The Child Phonology Lab is directed by Dr. Susan Rvachew and staffed by a team of post-doctoral fellows, graduate students, research assistants and volunteers. Ongoing research examines speech, language and literacy development and assesses the efficacy of interventions to improve children’s skills in these areas.
The research in Dr. Aparna Nadig’s lab focuses on pragmatic development, social communication, and language and communication in individuals with autism spectrum disorders. Leading edge technologies are used to understand how we use multiple sources of information (visual, prosodic, from previous discourse, about our conversational partner) to arrive at a speaker’s intended meaning, and how we do this in real time, and what characteristics underlie this ability.
Tribal Nova is a private company that creates and markets on-line educational services and games for children based on well-known television programs featured on CBC (Canada), PBS (U.S.) and Éditions Bayard (France). Tribal Nova is a member of the Multimedia Producer Group, the NumeriQc Alliance and the Alliance for Children and Television and is a recognized leader in the children’s interactive content industry. Their innovative products have won numerous awards for excellence by industry peers, parenting groups and educators. Recently the company has started to create applications for digital tablets including iReadwith, an innovative prototype of an electronic book. Tribal Nova was acquired by Houghton Mifflin Harcourt in April 2013.
The Centre for Research on Brain, Language and Music (CRBLM) was established in 2011 to foster interdisciplinary research in the social and neurobiological foundations of language and music. Our long-term objective is to develop insight into the mechanisms the brain uses to make sense out of sound, to identify new and innovative methods to facilitate language and cognitive development, to improve learning skills and to treat disorders of human communication.
The Centre for Literacy is a national centre of expertise that supports best practices and informed policy development in literacy and essential skills, by creating bridges between research, policy and practice. The Centre mobilizes knowledge through print- and web-based publications, as well as the loan of resources from their library. The Centre also regularly organizes acclaimed learning events that bring together program providers, policy-makers and researchers to explore and debate important issues.
Since 1885, the Fraser-Hickson has advanced literacy and intellectual inquiry among those whose access to books was limited. Generations of children have learned to read at our library, acquiring a lifelong respect for the knowledge and delight in the written word. Today the Institute’s Mission is to enrich the community by working with partners to facilitate free access to books, related materials and services in English, French and other languages, especially for the very young and those in need.
We do this by:
- Distributing mini-libraries in Montreal YMCAs and other community centres, to bring our collection to where it’s needed most
- Strengthening our outreach programs targeting kids, teens and the elderly
- Digitizing our extensive antiquarian collection to make it accessible to a new generation of historians and researchers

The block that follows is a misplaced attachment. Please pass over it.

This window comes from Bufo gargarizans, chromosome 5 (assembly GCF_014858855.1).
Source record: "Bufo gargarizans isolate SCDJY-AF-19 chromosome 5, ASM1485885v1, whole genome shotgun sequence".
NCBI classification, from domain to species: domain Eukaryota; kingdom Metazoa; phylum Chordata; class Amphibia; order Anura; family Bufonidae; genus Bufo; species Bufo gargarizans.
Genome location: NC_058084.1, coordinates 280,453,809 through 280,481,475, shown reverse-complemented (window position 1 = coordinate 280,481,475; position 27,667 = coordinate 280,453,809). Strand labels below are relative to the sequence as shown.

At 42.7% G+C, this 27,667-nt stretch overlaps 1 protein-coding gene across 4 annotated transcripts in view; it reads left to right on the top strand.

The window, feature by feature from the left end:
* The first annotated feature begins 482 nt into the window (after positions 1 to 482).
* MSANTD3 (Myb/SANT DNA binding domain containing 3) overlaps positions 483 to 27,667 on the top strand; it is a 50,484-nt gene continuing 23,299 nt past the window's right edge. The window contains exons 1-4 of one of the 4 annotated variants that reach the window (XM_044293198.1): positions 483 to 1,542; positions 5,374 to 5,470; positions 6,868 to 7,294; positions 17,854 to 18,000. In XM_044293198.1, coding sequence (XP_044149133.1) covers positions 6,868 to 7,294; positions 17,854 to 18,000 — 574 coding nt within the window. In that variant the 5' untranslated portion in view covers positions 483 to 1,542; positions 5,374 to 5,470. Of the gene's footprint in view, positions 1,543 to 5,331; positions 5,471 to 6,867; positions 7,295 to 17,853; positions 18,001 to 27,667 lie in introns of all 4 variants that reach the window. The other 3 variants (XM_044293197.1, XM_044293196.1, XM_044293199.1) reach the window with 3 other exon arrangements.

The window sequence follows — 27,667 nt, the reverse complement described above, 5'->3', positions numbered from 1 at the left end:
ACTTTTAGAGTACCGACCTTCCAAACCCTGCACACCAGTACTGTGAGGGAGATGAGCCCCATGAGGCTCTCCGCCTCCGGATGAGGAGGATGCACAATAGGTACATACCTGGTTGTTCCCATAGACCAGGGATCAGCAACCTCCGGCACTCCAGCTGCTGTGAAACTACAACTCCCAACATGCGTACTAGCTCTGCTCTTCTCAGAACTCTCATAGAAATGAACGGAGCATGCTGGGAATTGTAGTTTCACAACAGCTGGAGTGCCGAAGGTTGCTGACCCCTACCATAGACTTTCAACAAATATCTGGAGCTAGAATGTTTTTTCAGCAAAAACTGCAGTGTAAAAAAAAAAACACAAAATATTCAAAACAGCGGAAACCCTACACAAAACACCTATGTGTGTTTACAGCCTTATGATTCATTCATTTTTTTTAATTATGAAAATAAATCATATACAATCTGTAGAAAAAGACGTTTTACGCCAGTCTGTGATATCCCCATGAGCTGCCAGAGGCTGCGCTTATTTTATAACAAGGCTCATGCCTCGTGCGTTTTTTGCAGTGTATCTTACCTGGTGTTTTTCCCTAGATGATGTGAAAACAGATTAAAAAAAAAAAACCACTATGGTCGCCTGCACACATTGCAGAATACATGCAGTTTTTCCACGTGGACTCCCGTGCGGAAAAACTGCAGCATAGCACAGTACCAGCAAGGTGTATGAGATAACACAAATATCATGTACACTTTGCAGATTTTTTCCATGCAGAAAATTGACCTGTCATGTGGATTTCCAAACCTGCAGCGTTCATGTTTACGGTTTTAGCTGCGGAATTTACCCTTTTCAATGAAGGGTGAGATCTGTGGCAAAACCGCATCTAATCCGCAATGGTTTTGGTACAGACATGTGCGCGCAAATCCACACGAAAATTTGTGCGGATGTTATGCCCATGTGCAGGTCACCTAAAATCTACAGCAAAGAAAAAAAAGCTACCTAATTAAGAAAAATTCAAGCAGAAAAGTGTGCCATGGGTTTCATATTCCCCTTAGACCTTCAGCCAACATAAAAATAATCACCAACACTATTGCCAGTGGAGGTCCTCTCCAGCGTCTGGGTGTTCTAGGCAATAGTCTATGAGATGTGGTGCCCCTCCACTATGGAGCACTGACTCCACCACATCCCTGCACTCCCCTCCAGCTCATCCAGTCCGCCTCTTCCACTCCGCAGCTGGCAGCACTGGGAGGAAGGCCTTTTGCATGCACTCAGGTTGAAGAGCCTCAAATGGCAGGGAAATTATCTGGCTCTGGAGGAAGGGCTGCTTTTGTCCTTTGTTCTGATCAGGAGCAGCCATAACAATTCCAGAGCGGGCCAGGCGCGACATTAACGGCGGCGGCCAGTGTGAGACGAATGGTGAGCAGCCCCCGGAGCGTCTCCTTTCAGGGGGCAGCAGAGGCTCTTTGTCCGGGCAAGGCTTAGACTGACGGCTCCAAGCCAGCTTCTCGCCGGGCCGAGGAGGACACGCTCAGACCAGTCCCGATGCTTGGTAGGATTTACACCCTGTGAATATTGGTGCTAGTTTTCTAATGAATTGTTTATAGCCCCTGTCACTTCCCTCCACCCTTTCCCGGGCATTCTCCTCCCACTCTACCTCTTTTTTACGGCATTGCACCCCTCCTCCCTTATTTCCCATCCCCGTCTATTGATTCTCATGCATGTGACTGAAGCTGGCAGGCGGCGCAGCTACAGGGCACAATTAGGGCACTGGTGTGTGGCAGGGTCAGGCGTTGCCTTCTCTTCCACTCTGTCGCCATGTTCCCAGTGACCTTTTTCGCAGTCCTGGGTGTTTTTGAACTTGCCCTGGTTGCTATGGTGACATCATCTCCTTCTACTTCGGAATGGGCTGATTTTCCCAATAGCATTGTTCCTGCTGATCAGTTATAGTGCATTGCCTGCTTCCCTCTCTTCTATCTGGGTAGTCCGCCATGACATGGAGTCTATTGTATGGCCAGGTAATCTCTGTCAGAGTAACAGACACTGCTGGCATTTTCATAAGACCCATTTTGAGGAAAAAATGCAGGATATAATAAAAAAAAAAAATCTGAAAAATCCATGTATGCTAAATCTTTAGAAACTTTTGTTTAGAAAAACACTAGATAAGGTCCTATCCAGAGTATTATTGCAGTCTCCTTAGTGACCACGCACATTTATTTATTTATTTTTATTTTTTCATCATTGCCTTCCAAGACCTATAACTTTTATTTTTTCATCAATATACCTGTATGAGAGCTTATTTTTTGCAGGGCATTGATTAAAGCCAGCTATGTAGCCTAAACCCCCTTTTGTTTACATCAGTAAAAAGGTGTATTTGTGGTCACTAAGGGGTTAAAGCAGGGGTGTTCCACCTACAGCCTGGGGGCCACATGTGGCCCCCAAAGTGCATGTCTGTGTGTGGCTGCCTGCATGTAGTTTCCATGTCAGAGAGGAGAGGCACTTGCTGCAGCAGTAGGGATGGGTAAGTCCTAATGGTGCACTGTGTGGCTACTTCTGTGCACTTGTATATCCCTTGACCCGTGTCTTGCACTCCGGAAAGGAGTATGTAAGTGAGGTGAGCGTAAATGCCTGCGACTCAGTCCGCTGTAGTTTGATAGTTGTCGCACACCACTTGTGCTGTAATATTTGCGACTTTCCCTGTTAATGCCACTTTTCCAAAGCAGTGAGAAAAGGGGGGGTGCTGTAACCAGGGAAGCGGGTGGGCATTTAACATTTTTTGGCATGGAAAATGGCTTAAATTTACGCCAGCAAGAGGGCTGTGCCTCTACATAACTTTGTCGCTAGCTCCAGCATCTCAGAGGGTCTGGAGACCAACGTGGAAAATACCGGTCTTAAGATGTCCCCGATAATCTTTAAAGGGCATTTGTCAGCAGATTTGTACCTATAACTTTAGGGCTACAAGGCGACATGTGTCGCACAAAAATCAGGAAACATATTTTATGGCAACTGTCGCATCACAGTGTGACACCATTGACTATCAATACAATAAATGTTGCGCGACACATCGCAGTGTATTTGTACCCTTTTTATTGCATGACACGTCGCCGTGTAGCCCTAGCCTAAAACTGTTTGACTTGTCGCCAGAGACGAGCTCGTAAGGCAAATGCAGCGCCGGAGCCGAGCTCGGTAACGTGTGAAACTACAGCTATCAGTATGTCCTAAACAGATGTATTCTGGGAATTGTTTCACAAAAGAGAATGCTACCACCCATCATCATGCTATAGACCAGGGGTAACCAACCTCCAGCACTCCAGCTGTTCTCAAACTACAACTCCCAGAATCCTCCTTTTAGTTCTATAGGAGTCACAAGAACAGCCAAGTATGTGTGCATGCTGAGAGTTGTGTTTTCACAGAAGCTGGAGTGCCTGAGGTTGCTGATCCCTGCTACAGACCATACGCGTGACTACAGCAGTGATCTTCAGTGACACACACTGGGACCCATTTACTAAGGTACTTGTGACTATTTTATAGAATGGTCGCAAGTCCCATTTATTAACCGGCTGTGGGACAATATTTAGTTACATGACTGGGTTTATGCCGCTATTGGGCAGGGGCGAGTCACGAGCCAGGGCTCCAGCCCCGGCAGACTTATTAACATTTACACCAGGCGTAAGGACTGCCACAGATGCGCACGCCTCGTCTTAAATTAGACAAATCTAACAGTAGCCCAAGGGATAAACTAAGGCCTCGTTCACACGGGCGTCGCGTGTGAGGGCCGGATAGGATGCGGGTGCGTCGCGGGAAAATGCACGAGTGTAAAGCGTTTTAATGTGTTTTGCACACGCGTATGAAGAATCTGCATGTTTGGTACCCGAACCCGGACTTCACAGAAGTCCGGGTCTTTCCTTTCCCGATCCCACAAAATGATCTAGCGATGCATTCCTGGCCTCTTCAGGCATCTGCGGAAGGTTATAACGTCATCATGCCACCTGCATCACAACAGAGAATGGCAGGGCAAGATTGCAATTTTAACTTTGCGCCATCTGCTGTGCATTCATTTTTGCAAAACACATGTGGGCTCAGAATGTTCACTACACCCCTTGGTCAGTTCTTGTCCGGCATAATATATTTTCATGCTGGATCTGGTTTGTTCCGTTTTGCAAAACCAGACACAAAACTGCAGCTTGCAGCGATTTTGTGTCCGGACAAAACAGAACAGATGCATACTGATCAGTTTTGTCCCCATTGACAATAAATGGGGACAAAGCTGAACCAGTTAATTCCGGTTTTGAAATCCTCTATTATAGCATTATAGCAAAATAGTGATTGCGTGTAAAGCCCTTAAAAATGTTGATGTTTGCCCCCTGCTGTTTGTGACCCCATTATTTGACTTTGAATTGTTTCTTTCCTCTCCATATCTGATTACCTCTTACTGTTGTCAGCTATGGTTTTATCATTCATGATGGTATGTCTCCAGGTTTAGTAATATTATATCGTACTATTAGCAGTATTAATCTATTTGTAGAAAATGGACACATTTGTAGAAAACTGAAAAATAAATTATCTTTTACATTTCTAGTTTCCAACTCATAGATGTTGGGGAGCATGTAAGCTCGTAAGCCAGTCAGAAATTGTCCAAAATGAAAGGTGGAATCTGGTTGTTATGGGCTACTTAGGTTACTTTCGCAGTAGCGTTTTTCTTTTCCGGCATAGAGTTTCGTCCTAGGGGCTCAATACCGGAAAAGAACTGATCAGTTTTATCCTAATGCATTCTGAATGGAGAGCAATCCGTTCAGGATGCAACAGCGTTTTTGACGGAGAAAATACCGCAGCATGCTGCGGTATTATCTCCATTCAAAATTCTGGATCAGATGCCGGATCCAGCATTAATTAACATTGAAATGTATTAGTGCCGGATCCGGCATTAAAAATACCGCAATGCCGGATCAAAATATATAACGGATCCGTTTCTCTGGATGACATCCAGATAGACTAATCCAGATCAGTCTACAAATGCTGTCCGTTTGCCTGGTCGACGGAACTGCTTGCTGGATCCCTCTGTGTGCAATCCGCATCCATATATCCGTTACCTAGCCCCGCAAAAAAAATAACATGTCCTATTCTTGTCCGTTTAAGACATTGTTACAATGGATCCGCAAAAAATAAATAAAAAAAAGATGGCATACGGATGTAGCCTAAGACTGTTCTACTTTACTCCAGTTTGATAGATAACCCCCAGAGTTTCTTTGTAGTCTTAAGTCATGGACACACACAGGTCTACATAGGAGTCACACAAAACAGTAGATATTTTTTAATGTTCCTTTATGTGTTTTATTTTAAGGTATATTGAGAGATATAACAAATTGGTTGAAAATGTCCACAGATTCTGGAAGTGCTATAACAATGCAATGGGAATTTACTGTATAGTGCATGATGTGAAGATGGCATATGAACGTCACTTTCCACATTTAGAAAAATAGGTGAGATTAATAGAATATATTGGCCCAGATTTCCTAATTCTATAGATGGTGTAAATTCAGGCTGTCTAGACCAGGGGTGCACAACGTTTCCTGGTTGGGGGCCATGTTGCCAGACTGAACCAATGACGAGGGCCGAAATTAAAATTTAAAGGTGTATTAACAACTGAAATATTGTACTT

- Maintaining our acquisitions program, to ensure the collection remains relevant
- Reaffirming our longstanding leadership in literacy and knowledge — the essential enablers of citizenship
Our Vision, therefore, is to continue to foster a culture of reading and learning and become a leader in raising literacy skills. We are a flexible and supportive partner to community groups, literacy experts and social organisations, working in collaboration to develop innovative programmes with a special emphasis on the first 1,000 days of life. Please contact Helen Fortin, Executive Director (Partnerships and Philanthropy) for further information. email@example.com or access our website at http://www.fraserhickson.ca
We are very excited to be partnered with HIPPY Quebec, a major international program founded in Israel in 1969 by researchers at the Hebrew University of Jerusalem, which has spread to 10 countries, including 7 sites in Canada. The program was launched in Montreal in 2005 jointly by the district Côte-des-Neiges/Notre-Dame-de-Grâce, la Maison Élizabeth and the Centre for Literacy of Quebec House. The vision of HIPPY is to promote the social integration of children and parents, to ensure the academic success of children, break the isolation of immigrant and disadvantaged families, and contribute to the development of professional skills of parents so they can easier access to the labor market. With their program, HIPPY strives towards the following objectives:
1 – Stimulating children, encouraging their cognitive development as well as their literary skills.
2 – Strengthening the capacity of parents, developing their self-esteem and facilitating their involvement in school and community.
3 – Building communities, reducing family isolation and building relationships with its members.
4 – Providing the HIPPY program to a large population of parents and children by developing satellite sites in partnership with community organizations whose activities are complementary and synergistic with the HIPPY program.
Further information on the HIPPY program can be found at the following website: http://hippy-quebec.org